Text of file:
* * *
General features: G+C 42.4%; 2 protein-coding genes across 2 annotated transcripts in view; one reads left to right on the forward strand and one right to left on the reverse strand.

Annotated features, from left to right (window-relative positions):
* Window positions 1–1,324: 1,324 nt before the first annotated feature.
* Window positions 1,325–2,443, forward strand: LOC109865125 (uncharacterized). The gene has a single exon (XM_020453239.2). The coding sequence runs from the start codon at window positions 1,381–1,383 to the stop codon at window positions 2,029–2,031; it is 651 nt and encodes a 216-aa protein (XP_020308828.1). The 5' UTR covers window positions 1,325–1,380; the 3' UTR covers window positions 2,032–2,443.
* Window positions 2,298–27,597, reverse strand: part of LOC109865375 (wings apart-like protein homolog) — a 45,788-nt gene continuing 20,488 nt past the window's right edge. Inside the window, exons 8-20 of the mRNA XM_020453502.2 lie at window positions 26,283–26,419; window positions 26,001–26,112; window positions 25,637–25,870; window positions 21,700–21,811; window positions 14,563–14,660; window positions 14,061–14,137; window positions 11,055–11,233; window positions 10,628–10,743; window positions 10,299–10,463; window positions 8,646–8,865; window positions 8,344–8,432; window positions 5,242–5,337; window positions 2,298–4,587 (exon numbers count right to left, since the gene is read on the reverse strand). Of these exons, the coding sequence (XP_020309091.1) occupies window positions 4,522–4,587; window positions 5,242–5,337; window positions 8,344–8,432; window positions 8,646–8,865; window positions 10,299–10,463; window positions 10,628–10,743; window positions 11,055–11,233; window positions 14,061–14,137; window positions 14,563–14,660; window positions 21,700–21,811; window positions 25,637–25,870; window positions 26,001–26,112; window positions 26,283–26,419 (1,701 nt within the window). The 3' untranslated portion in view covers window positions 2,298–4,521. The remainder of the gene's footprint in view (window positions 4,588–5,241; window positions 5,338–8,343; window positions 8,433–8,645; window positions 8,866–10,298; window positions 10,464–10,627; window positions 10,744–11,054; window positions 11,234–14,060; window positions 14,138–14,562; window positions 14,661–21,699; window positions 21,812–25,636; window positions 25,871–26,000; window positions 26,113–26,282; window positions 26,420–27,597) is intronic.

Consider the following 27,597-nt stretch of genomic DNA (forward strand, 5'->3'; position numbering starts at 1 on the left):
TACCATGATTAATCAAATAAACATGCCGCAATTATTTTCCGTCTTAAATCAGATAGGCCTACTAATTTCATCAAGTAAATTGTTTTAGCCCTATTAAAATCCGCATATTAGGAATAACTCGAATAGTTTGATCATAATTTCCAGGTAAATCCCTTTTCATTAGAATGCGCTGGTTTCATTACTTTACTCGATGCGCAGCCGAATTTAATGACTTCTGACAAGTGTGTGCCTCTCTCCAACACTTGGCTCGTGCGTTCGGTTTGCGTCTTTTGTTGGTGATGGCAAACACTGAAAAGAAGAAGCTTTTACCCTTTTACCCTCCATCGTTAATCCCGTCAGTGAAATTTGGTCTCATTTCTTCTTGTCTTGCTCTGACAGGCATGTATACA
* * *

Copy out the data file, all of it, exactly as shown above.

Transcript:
General features: G+C 42.4%; 2 protein-coding genes across 2 annotated transcripts in view; one reads left to right on the forward strand and one right to left on the reverse strand.

Annotated features, from left to right (window-relative positions):
* Window positions 1–1,324: 1,324 nt before the first annotated feature.
* Window positions 1,325–2,443, forward strand: LOC109865125 (uncharacterized). The gene has a single exon (XM_020453239.2). The coding sequence runs from the start codon at window positions 1,381–1,383 to the stop codon at window positions 2,029–2,031; it is 651 nt and encodes a 216-aa protein (XP_020308828.1). The 5' UTR covers window positions 1,325–1,380; the 3' UTR covers window positions 2,032–2,443.
* Window positions 2,298–27,597, reverse strand: part of LOC109865375 (wings apart-like protein homolog) — a 45,788-nt gene continuing 20,488 nt past the window's right edge. Inside the window, exons 8-20 of the mRNA XM_020453502.2 lie at window positions 26,283–26,419; window positions 26,001–26,112; window positions 25,637–25,870; window positions 21,700–21,811; window positions 14,563–14,660; window positions 14,061–14,137; window positions 11,055–11,233; window positions 10,628–10,743; window positions 10,299–10,463; window positions 8,646–8,865; window positions 8,344–8,432; window positions 5,242–5,337; window positions 2,298–4,587 (exon numbers count right to left, since the gene is read on the reverse strand). Of these exons, the coding sequence (XP_020309091.1) occupies window positions 4,522–4,587; window positions 5,242–5,337; window positions 8,344–8,432; window positions 8,646–8,865; window positions 10,299–10,463; window positions 10,628–10,743; window positions 11,055–11,233; window positions 14,061–14,137; window positions 14,563–14,660; window positions 21,700–21,811; window positions 25,637–25,870; window positions 26,001–26,112; window positions 26,283–26,419 (1,701 nt within the window). The 3' untranslated portion in view covers window positions 2,298–4,521. The remainder of the gene's footprint in view (window positions 4,588–5,241; window positions 5,338–8,343; window positions 8,433–8,645; window positions 8,866–10,298; window positions 10,464–10,627; window positions 10,744–11,054; window positions 11,234–14,060; window positions 14,138–14,562; window positions 14,661–21,699; window positions 21,812–25,636; window positions 25,871–26,000; window positions 26,113–26,282; window positions 26,420–27,597) is intronic.

Consider the following 27,597-nt stretch of genomic DNA (forward strand, 5'->3'; position numbering starts at 1 on the left):
TACCATGATTAATCAAATAAACATGCCGCAATTATTTTCCGTCTTAAATCAGATAGGCCTACTAATTTCATCAAGTAAATTGTTTTAGCCCTATTAAAATCCGCATATTAGGAATAACTCGAATAGTTTGATCATAATTTCCAGGTAAATCCCTTTTCATTAGAATGCGCTGGTTTCATTACTTTACTCGATGCGCAGCCGAATTTAATGACTTCTGACAAGTGTGTGCCTCTCTCCAACACTTGGCTCGTGCGTTCGGTTTGCGTCTTTTGTTGGTGATGGCAAACACTGAAAAGAAGAAGCTTTTACCCTTTTACCCTCCATCGTTAATCCCGTCAGTGAAATTTGGTCTCATTTCTTCTTGTCTTGCTCTGACAGGCATGTATACA